The International Institute for Applied Systems Analysis (IIASA), based in Laxenburg, Austria. carried out a detailed study of Russia's biosphere, which contains a fifth of the world's forests. Its report puts in question the whole idea of using carbon sinks as a means of "compensating" for CO2 emissions. Anatoly Shvidenko, one of the scientists involved in the study, stated that under the Kyoto Protocol, Russia is likely to be able to claim credit for improving its biosphere's ability to soak up carbon, but that the uncertainties involved in calculating such credits are huge and "greatly exceed likely changes in industrial emissions."
Sten Nilsson, also from IIASA, concluded that "the scientific uncertainties in measuring carbon movements into and out of ecosystems are just too great," and that "by opening up the whole of the biosphere to actions under the Kyoto Protocol, governments have made it completely unverifiable." IIASA's Michael Obersteiner summarized the whole issue by saying that the Protocol "really is a cheat's charter."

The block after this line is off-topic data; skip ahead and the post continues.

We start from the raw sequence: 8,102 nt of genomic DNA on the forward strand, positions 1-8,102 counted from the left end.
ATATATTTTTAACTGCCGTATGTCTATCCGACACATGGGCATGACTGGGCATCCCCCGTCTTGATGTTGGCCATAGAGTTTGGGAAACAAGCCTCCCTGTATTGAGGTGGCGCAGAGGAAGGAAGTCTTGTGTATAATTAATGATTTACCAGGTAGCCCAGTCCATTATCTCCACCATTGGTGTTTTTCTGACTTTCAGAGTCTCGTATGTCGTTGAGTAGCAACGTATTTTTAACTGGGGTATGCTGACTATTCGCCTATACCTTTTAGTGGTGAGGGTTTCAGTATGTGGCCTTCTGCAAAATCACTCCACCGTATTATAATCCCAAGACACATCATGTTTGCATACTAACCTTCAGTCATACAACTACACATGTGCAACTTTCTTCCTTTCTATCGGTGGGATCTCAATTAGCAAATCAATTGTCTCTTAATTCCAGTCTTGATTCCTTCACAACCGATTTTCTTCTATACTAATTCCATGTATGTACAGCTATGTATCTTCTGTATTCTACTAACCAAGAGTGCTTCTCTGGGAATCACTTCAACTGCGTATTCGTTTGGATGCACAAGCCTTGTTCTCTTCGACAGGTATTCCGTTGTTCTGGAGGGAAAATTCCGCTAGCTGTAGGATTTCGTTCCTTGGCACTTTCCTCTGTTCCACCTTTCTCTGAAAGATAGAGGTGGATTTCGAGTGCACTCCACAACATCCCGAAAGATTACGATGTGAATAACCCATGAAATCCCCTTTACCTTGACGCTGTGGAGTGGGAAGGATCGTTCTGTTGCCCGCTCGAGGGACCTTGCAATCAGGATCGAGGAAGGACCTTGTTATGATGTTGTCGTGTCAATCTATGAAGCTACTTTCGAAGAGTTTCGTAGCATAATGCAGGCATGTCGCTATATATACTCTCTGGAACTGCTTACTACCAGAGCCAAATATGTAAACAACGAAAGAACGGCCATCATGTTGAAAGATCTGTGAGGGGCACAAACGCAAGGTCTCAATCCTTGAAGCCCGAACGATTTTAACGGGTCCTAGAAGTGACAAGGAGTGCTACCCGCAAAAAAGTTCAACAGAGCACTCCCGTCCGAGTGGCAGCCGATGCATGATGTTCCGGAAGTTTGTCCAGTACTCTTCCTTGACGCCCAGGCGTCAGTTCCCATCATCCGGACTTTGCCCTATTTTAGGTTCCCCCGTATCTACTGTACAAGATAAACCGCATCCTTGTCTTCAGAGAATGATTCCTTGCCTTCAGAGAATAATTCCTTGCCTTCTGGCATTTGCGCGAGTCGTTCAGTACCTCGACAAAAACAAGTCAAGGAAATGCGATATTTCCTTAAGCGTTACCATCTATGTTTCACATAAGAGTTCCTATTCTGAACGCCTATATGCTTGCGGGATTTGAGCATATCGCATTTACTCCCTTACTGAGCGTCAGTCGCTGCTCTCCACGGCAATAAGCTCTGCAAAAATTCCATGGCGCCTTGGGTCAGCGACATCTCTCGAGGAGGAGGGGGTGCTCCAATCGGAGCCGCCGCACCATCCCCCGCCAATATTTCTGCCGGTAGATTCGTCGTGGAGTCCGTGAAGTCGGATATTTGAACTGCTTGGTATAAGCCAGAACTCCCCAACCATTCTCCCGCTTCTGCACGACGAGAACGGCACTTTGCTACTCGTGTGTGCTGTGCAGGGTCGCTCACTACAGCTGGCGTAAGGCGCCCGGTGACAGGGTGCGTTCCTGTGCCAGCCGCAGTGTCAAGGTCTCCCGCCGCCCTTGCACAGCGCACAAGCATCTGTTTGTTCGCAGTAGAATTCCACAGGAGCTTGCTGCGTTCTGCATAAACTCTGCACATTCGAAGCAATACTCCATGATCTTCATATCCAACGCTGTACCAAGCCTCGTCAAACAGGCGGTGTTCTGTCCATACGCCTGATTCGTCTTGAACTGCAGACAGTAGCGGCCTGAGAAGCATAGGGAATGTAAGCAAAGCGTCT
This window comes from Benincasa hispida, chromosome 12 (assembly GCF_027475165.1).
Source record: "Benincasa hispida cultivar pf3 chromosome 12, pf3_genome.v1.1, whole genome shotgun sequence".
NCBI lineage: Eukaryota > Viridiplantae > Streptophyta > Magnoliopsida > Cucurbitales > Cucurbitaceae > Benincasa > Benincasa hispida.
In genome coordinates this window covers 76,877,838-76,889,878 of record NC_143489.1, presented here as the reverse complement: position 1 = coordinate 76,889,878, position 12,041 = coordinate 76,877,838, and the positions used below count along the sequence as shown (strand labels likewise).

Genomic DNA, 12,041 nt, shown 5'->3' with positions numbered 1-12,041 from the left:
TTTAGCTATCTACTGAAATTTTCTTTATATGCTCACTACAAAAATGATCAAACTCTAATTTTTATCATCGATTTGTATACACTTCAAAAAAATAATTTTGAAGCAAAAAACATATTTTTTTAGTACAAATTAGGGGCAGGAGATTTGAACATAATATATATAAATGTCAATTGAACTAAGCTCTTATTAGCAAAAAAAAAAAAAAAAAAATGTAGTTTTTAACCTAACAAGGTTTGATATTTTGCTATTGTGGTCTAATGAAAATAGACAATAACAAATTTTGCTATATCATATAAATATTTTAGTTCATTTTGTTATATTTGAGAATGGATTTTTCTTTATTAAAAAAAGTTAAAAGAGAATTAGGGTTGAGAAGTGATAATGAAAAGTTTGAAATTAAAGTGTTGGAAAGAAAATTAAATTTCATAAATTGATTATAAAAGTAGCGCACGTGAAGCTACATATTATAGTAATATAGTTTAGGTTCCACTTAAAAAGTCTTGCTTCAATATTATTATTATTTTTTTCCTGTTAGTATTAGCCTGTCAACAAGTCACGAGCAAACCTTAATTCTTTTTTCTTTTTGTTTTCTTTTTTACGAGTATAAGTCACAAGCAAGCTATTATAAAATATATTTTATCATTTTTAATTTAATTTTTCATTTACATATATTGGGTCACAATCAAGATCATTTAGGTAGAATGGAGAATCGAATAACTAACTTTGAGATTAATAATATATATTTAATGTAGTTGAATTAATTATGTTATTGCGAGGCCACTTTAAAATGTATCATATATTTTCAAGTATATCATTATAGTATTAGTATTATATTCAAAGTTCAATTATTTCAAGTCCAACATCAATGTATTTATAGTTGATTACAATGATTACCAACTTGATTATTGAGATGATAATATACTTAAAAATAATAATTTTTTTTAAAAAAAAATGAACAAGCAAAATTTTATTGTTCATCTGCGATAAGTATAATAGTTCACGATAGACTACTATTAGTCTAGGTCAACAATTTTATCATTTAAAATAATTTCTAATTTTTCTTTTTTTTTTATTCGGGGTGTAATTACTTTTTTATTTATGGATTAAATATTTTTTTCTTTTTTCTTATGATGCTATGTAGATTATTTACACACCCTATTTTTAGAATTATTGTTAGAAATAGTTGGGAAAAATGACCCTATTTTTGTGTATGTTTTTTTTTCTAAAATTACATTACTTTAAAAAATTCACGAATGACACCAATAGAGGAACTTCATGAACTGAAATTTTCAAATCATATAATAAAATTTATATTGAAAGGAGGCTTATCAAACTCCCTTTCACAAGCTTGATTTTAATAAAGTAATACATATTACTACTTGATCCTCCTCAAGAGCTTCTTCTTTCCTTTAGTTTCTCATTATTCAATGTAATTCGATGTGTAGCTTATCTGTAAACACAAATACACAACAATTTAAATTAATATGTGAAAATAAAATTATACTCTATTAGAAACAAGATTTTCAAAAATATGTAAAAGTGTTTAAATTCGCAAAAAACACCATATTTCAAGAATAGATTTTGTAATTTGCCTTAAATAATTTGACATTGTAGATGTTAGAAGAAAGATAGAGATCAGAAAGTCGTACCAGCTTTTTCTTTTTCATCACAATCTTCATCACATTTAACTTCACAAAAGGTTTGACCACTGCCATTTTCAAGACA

Asked to comment on the IIASA report, a US analyst of the Kyoto Protocol, David Victor, working at the New York-based Council on Foreign Relations, concurred with its findings. "Their analysis is fundamentally correct. It is essentially impossible to verify compliance if the targets include forests," Victor said.
After analysing the IIASA report and other relevant information and viewpoints, "New Scientist" journalist Fred Pearce reaches the conclusion that "the message from the IIASA seems clear. Science is not yet up to policing a system of greenhouse gas targets that includes the biosphere. Until it is, the only viable Kyoto Protocol is one that relies solely on slashing the world's use of fossil fuels."